Flowers is a big, strong tackle who will step in immediately at right tackle for the G-Men, bumping Justin Pugh to guard. Flowers will need some work on his pass blocking technique, but has experience at both tackle positions and could shift inside if he proves to have issues blocking outside at the pro level. With a mean streak and brutal punch off the snap, Flowers makes a valuable mauling blocker from day one.

9:01 — Falcons select eighth overall Clemson OLB Vic Beasley

A heavily predicted selection, Beasley is regarded as many as the best rusher in the draft and will make an impact immediately for Atlanta. Size could be an issue, as Beasley will have trouble with tackles if he can’t put on some weight and learn to play towards technique rather than simply utilizing his speed.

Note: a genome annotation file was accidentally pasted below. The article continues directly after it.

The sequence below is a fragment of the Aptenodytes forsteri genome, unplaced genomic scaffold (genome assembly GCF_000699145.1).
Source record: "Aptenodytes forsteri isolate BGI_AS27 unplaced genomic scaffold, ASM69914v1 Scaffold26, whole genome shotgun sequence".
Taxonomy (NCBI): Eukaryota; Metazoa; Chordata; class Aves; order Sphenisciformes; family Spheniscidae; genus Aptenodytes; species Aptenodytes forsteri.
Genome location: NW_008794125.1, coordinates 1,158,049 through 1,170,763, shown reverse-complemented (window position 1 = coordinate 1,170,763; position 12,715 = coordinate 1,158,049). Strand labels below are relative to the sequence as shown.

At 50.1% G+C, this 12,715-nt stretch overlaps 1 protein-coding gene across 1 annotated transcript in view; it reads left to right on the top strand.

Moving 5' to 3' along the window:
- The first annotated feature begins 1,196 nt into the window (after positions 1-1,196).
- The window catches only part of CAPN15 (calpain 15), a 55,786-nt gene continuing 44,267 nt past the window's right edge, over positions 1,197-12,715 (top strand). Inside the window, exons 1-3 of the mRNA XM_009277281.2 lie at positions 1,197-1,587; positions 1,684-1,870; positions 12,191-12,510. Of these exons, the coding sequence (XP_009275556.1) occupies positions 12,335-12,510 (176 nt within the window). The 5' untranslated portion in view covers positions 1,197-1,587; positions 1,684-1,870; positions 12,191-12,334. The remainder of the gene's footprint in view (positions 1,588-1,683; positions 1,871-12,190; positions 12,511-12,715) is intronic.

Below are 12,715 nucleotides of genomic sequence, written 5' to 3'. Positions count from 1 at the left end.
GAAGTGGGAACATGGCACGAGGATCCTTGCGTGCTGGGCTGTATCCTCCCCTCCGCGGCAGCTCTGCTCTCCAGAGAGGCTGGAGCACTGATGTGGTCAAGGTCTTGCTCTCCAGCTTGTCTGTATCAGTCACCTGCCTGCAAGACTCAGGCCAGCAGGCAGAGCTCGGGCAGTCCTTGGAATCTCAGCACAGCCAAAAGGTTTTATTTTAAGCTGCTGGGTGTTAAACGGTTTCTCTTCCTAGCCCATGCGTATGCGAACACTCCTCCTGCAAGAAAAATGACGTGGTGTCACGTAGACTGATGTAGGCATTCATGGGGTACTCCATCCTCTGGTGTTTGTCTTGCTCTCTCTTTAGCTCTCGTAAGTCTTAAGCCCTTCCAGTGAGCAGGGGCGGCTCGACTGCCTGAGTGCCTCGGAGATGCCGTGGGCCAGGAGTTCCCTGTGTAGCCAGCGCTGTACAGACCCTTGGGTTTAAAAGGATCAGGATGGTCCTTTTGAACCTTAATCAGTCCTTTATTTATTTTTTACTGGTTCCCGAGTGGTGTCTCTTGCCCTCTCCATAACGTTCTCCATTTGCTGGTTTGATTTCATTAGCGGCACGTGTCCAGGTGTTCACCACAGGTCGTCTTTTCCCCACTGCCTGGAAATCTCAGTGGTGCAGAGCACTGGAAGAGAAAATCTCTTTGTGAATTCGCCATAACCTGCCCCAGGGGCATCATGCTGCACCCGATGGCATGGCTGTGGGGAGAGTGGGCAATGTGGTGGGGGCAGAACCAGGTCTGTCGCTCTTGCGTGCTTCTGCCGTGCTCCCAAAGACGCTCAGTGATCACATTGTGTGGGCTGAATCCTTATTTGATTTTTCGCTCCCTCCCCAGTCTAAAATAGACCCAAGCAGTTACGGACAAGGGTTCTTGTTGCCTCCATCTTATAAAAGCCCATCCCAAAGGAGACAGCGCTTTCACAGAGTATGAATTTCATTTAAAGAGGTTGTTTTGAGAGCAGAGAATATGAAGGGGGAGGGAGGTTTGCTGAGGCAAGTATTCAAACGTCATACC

8:53 — Bears select seventh overall West Virginia WR Kevin White

White is a great pick for Chicago, who dearly needed an offensive threat opposite Alshon Jeffrey after the trade of Brandon Marshall to New York. White has an impressive height/speed combination, but is still mostly a potential player and some have predicted him to bust a la Darrius Heyward-Bey with the Raiders.

8:47 — Jets select sixth overall USC DE Leonard Williams

What an interesting pick…the already stacked defensive line gets a very talented player that many considered the best player in the 2015 class. Will Muhammed Wilkerson get traded now? Passing up the likes of Randy Gregory, Shane Ray and Bud Dupree leaves the Jets with a need at pass rusher that could be addressed with a later pick.

8:39 — Redskins select fifth overall Iowa OT Brandon Scherff